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While I was making hectic last minute preparations to travel to Tunisia as part of an Amnesty International delegation looking into human rights violations, in the context of the social unrest that has shaken the country since late last year, a colleague joked that I would be sitting in a hotel room in Tunis watching developments on Al Jazeera. While we laughed it off at the time, the prophesy proved to be somewhat true.

From the moment of my arrival on Friday 14 January, I could feel that Tunisia was a different country. Unlike the norm during previous Amnesty International fact-finding visits, we were not followed by security forces from the airport. It was clear that their concerns were far beyond obstructing an Amnesty International report criticising the country’s appalling human rights record.

About two hours after our arrival, the Tunis airport and airspace were shut down, apparently by the army. After that, events unfolded with incredible speed.

A demonstration in front of the Ministry of Interior was violently dispersed; President Zine El Abidine Ben Ali dismissed the government; and Tunisian television announced the imposition of a nation-wide state of emergency and a curfew between 5pm and 7am until further notice.

While trapped in the hotel room waiting for the much anticipated announcement promised on Tunisian television, we were overwhelmed by a slew of rumours: the army had taken over, Ben Ali had left the country, and his wife’s family had been arrested by security forces while trying to flee the country. Some of them proved true – the jury is still out on others.

As frustrating as it is to be so close to historical events, and yet so removed in a hotel room, I still got a sense of the momentous occasion.

I could see smoke rising from the centre of Tunis.

I could hear shots in the distance.

I could hear people whistling and clapping inside their homes when it was announced that Ben Ali had relinquished power, and that the Prime Minister, Mohamed Ghannouchi, had initially assumed the functions of the President until elections are held within six months (the speaker of the Tunisian parliament has since become the acting president).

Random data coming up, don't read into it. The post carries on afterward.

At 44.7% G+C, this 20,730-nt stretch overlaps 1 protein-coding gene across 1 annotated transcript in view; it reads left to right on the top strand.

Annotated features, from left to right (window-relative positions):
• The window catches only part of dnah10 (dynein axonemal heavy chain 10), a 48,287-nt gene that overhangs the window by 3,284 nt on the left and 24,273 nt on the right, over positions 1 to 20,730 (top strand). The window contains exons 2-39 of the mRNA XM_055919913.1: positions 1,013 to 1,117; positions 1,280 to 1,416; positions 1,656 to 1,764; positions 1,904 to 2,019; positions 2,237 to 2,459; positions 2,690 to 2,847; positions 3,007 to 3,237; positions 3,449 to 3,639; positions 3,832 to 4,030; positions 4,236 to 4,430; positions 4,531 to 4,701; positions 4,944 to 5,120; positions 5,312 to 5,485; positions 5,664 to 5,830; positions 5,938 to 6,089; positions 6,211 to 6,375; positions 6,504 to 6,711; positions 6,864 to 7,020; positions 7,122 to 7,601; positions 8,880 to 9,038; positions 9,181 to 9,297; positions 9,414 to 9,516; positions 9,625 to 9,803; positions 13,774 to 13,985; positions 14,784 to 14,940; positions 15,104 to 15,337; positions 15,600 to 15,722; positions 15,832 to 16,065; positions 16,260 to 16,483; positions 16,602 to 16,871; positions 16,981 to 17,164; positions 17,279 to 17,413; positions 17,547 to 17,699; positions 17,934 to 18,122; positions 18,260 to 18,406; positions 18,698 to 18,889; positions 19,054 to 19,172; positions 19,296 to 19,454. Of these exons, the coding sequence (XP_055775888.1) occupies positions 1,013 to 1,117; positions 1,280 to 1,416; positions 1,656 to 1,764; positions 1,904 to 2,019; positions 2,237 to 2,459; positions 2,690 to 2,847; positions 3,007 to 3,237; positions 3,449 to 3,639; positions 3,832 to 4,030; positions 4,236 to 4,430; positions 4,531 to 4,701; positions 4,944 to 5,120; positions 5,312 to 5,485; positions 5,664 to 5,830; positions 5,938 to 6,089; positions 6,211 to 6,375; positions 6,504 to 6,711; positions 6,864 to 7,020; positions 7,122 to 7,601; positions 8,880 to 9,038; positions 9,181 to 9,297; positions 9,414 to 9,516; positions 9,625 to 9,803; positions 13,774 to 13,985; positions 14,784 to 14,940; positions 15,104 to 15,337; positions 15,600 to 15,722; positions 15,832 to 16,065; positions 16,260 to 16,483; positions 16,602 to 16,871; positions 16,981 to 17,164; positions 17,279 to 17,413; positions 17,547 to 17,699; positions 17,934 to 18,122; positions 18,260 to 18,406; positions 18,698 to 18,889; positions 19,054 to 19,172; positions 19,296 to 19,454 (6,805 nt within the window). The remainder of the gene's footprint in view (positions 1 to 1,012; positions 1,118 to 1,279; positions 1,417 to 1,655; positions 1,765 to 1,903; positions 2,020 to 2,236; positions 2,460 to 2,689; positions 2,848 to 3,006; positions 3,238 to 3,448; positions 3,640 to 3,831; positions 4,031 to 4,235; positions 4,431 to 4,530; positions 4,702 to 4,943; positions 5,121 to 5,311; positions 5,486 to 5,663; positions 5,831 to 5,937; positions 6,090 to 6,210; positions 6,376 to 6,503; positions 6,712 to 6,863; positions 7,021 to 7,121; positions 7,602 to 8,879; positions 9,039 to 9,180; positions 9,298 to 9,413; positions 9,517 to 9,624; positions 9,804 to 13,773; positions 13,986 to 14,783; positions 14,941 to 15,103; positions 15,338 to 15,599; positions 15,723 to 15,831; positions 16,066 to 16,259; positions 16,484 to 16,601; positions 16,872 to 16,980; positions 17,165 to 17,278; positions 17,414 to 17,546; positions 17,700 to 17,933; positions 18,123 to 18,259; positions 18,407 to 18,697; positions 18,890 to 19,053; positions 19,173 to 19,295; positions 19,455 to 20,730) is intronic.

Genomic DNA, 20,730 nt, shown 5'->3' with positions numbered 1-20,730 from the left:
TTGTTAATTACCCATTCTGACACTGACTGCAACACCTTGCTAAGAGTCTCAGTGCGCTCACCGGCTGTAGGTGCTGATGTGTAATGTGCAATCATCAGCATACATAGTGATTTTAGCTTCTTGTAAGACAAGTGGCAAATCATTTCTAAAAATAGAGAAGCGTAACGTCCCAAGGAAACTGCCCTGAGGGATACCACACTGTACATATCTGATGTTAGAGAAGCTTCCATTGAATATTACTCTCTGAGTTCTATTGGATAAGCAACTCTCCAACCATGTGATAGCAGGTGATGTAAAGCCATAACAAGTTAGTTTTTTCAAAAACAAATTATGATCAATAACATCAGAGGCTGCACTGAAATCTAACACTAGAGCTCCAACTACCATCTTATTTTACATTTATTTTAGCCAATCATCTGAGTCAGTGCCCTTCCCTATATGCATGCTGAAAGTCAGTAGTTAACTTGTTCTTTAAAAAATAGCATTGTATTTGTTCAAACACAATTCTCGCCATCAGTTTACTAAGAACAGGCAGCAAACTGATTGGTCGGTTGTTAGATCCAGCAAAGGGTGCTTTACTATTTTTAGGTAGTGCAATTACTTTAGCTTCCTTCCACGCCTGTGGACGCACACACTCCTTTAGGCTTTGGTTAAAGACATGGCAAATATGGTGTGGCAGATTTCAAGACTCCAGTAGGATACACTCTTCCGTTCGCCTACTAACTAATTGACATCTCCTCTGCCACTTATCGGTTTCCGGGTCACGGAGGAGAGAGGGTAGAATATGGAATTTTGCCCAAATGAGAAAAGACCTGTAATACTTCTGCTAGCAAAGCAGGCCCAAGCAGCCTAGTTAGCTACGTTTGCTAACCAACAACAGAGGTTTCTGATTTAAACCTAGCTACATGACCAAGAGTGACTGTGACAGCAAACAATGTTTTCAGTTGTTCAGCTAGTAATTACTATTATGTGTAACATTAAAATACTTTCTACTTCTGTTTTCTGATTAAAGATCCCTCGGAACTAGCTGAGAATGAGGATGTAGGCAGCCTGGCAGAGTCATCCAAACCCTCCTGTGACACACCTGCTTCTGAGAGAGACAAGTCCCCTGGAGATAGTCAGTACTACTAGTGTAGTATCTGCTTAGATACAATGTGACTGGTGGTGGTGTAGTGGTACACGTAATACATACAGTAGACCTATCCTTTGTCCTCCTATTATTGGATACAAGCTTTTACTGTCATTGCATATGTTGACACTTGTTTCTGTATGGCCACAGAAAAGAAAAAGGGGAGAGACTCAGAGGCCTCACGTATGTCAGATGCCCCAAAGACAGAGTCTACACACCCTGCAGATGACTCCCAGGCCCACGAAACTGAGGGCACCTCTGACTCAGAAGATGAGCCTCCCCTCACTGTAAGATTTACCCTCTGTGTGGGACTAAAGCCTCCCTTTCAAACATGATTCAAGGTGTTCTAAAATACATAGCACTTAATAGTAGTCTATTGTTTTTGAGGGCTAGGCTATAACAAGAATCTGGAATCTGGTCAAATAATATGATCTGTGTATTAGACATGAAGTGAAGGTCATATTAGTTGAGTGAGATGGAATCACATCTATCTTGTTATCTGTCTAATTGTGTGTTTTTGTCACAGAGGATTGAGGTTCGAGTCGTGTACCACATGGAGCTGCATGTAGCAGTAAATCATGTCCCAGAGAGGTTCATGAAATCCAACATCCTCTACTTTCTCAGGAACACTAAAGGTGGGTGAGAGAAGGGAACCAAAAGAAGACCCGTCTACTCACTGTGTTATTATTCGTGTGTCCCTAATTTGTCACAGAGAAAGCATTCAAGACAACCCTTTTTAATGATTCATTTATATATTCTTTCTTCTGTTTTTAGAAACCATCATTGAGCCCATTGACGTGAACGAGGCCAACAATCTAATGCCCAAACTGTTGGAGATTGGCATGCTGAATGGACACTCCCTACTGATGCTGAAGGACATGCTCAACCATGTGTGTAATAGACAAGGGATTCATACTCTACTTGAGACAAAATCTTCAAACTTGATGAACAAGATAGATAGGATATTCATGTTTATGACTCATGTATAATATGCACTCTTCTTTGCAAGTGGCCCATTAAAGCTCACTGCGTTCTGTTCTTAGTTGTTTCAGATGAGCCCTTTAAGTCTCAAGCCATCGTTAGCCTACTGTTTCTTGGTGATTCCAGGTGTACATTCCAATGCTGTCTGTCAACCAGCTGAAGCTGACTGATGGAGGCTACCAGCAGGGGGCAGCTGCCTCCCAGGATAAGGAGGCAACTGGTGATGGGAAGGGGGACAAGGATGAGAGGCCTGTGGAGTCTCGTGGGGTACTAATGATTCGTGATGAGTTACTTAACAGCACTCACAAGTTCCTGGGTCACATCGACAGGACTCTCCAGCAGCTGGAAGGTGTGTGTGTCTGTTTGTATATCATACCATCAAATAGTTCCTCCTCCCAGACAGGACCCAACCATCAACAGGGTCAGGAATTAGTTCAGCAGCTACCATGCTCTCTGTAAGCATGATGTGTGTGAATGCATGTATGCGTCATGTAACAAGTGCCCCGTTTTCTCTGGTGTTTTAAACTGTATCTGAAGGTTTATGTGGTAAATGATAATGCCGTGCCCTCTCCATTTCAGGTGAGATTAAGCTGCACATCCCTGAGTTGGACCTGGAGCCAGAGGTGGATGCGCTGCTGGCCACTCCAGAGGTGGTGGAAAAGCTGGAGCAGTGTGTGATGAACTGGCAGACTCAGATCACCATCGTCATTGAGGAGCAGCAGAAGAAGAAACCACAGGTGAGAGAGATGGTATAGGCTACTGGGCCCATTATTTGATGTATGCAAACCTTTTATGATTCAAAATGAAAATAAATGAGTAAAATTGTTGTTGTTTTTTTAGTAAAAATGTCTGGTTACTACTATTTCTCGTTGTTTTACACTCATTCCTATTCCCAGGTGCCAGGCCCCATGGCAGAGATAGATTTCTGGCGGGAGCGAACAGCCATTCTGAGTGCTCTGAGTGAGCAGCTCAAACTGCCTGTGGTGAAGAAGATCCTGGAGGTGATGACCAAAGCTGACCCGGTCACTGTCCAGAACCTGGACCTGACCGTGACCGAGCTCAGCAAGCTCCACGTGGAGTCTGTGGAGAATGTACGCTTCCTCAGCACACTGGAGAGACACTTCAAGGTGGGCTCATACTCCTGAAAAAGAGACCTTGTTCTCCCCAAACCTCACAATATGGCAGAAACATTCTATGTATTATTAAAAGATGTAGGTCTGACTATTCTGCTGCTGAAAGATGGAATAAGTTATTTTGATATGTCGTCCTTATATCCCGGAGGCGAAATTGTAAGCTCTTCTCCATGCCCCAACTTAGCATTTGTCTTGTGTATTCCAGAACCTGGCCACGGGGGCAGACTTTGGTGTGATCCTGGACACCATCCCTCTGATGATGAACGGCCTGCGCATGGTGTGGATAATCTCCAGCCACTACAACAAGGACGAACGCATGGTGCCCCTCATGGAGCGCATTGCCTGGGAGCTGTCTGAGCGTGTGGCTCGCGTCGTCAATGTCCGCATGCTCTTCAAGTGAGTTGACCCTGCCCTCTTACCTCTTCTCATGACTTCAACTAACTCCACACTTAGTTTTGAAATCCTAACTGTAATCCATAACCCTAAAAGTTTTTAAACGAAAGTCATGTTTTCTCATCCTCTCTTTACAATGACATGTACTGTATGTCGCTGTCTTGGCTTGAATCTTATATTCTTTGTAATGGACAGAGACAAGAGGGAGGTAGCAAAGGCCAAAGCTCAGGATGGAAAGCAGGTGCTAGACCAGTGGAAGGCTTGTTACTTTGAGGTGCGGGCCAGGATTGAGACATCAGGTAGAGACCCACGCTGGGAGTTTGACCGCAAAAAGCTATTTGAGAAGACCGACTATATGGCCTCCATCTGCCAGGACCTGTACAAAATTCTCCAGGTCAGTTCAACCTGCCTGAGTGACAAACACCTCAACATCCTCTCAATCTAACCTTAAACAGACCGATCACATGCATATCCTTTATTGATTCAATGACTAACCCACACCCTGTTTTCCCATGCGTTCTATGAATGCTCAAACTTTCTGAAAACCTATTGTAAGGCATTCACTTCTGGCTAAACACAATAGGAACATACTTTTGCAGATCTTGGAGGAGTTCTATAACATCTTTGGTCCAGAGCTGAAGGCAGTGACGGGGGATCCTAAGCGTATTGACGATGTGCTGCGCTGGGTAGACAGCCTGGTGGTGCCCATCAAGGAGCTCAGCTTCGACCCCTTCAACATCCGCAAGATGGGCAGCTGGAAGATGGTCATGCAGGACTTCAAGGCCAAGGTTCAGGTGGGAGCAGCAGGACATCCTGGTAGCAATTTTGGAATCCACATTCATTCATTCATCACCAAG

Outside my hotel window I saw empty, still streets. At about 10pm, an army vehicle drove by. An hour and a half later, I could hear helicopters circling above.

Before the imposition of the curfew, we had the opportunity to meet journalists gathered at the press syndicate. Most of them had just returned from the protest in front of the Ministry of Interior.

They told us that security forces had fired tear gas at protestors and beat some of them. They complained about the official media blackout and the arrests of some of their colleagues. They expressed sympathy to the dozens of protestors who have been shot by security forces across Tunisia in the past few weeks.

One said that Ben Ali had survived for 23 years through the repression of freedom of expression. Today though, they openly engaged in an animated and candid debate on the future of their country without fear.

After two decades of ruthless repression in the name of security, Tunisians will be expecting the Tunisian authorities to finally begin to uphold the human rights which they have spent so long restricting.

Amnesty International has spent decades documenting abuses by the Tunisian security forces, including arbitrary arrest and detention, torture, and flagrantly unfair trials.

The Tunisian authorities have also ruthlessly cracked down on dissenting voices. Political opposition has been crushed, independent civil society organizations have been denied legal registration, or have been subject to “coups” by government supporters. Human rights defenders, lawyers or journalists have faced surveillance and intimidation on a daily basis.

Security forces, in particular the feared “police politique”, controlled so many aspects of Tunisians’ lives.

It remains to be seen whether this new start for Tunisia will lead to old abuses being brought to account.

While Tunisia’s future remains unpredictable, it is certain that the uprising has dramatically altered the face of Tunisian politics.

Its impact will no doubt be felt across the region – where other political systems survive through the repression of dissent with an iron fist and total disregard of human rights, as shown by small demonstrations in Cairo this evening calling for the resignation of President Hosni Mubarak, in power since 1981.

It is difficult to believe that events unleashed in December by the desperate and tragic act of Mohamed Bouazizi, setting himself on fire after police confiscated his fruit and vegetable stall, lead to the departure of Ben Ali, in power for two decades, from Tunisia less than a month later.

On 5 January, Mohamed Bouazizi succumbed to his injuries; but he will certainly be immortalized in modern Tunisian history. Ben Ali’s legacy is less clear, particularly in light of rising calls for his prosecution for human rights violations committed during rule.

By Diana Eltahawy in Tunis, Amnesty International researcher for North Africa